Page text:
To My Stan Wiley US Military Policeman Page.
This page is about the Dragon
USA Exclusive Stan
military policeman and how I have put him together. The pictures below we
supplied to me by a very kind gentleman Peter Marshall, and I would like
to say a very big thank you to him for the images. As they are an excellent
reference source to help me with my figure.
Military Police re-enactors
I have just received some excellent reference
pictures from Thomas of the equipment that was used by the US Military Police
from his collection,
and I have placed them here to share with my fellow modellers.
I would like to say a very big thank you to
Thomas for the images above, and for his kind permission to allow me to use
here for reference. Especially the one's of the truncheon holder, as I can see
now that the one I have made from plastic is very near to what this looks like
in real life.
Some information about the above pictures was very
kindly supplied by Thomas:
The whole white gear is all post WW2 except the belt - also the belt is not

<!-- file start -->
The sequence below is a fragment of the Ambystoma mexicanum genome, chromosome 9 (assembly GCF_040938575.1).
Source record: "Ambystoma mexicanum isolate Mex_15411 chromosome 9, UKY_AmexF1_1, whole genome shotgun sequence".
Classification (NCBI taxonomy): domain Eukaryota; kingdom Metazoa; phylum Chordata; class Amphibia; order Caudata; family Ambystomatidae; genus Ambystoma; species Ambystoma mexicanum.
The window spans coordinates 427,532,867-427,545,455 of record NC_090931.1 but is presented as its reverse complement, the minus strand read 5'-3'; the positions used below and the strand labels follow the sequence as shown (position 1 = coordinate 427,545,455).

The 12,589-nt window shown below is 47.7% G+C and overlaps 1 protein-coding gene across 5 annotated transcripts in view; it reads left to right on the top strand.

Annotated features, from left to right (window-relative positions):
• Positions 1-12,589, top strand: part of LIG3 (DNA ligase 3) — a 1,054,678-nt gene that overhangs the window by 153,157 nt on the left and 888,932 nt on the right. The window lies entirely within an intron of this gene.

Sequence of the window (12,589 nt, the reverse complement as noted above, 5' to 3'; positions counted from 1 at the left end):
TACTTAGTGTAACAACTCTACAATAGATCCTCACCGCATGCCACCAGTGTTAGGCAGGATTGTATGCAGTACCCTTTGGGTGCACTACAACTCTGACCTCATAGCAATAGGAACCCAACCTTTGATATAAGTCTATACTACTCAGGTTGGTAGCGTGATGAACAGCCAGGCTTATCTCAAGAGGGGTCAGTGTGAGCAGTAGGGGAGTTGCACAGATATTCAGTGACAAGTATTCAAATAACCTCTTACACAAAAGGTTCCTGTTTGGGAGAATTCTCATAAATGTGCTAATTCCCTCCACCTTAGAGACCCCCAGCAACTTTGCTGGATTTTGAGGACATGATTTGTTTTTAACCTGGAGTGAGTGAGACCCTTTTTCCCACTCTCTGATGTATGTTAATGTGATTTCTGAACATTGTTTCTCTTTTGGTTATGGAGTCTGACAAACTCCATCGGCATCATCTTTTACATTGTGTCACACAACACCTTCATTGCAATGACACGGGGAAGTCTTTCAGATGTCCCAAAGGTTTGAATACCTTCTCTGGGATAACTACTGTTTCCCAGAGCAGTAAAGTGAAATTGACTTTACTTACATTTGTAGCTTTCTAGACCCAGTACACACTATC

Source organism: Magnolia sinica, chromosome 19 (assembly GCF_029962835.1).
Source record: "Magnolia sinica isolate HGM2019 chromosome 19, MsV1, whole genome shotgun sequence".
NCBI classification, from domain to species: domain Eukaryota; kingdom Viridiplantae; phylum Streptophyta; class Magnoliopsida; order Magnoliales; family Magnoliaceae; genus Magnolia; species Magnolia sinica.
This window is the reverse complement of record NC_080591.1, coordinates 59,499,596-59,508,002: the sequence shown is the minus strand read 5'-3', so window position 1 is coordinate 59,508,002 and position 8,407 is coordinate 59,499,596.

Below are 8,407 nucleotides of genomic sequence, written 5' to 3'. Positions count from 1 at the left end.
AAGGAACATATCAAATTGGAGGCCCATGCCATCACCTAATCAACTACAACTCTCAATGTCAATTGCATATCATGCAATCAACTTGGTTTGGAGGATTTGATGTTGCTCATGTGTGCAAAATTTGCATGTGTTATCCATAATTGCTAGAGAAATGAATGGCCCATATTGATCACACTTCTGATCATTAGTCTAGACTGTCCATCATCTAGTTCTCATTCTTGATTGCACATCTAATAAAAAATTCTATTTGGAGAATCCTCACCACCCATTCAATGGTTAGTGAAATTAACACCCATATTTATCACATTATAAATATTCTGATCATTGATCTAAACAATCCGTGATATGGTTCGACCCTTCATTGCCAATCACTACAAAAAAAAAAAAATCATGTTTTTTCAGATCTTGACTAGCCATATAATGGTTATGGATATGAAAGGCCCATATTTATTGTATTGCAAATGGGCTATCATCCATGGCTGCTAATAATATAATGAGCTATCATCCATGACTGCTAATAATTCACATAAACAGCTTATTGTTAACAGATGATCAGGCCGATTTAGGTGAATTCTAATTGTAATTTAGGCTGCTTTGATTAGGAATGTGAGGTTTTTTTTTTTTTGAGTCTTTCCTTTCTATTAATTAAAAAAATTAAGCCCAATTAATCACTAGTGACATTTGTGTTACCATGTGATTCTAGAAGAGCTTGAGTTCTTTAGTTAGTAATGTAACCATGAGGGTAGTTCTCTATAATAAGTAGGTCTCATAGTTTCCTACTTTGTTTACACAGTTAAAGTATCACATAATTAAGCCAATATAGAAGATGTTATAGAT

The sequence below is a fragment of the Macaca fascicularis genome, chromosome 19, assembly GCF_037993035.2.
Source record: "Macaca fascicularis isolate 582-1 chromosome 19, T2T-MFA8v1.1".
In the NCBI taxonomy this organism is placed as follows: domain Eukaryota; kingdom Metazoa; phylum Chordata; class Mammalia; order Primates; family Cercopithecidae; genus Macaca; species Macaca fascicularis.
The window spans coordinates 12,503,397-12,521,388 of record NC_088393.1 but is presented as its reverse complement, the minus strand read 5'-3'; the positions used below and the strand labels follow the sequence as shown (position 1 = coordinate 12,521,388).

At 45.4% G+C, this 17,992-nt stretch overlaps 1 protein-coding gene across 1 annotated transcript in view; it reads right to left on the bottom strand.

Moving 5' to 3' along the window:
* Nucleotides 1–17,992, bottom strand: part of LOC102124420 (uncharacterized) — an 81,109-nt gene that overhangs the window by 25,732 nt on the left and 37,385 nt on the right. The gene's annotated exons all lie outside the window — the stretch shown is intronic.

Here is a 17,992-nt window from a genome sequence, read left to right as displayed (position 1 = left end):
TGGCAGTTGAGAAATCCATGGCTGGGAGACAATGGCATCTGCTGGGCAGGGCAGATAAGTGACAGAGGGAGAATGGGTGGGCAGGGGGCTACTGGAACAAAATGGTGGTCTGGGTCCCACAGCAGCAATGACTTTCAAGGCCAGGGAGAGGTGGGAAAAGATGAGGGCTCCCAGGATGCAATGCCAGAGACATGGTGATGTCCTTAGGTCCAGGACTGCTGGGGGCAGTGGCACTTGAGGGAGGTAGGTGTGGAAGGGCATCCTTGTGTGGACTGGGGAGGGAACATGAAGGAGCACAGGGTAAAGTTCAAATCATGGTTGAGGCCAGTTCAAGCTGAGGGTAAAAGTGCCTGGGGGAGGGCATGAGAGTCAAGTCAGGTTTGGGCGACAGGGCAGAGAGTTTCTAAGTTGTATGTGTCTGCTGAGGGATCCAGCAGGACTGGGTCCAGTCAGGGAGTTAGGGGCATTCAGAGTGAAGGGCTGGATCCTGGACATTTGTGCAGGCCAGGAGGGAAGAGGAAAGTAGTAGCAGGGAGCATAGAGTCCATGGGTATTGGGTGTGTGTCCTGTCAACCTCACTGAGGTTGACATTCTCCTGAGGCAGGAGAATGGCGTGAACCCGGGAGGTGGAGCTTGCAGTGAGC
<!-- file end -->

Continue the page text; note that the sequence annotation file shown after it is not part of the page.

dated but hardware is identical to other ww2 dated belts in my collection!
Holster has no info on it - might be some parade or honour guard equipment ... -
mag.-pouch is 1950 dated and baton holder is 1972 dated - official issuing date
for baton holders was 1946 with the leather gear I also sent a picture ... - but
I'm sure most of the MP's found a way to "field make" such a holder ...
The leather gear is ALL dated 1946 except the Sam Brown belt - most of the brown
gear was painted black in the 50ies 60ies so it is hard to get hands on such a
fully brown set ... The white cover for the holster was also issued towards end
of war but no date on it coz of the lack of white holsters - some MP's even
painted their gear white (had a colt ammo pouch which was altered that way) and
also holsters where converted to MP gear with painting them white (what a shame)
... The guy on the pics was seen in 2004 during Normandy celebrations ...
These are the before and after headsculpt pastel
wash pictures, and it took I think 4 attempts at getting it right before I
finally settled on this. To be really honest with myself the pictures above look
better than the actual headsculpt when it is in front of me, and I am forcing
myself to now leave it alone in case I end up ruining the sculpt. One thing that
I have done differently with this head, was that I gave it a very diluted wash
of Model Colour 70934 Transparent Red to add some pink to the facial colouring.
Note: This paint has to be used very
sparingly because even a small drop of it can change the colour very
drastically. On top of that when wiped over and dried off fully, I gave the head
a wash of some brown pastel chalk and a drybrush of some cream pastel chalk.
The uniform for this figure I feel is a very nice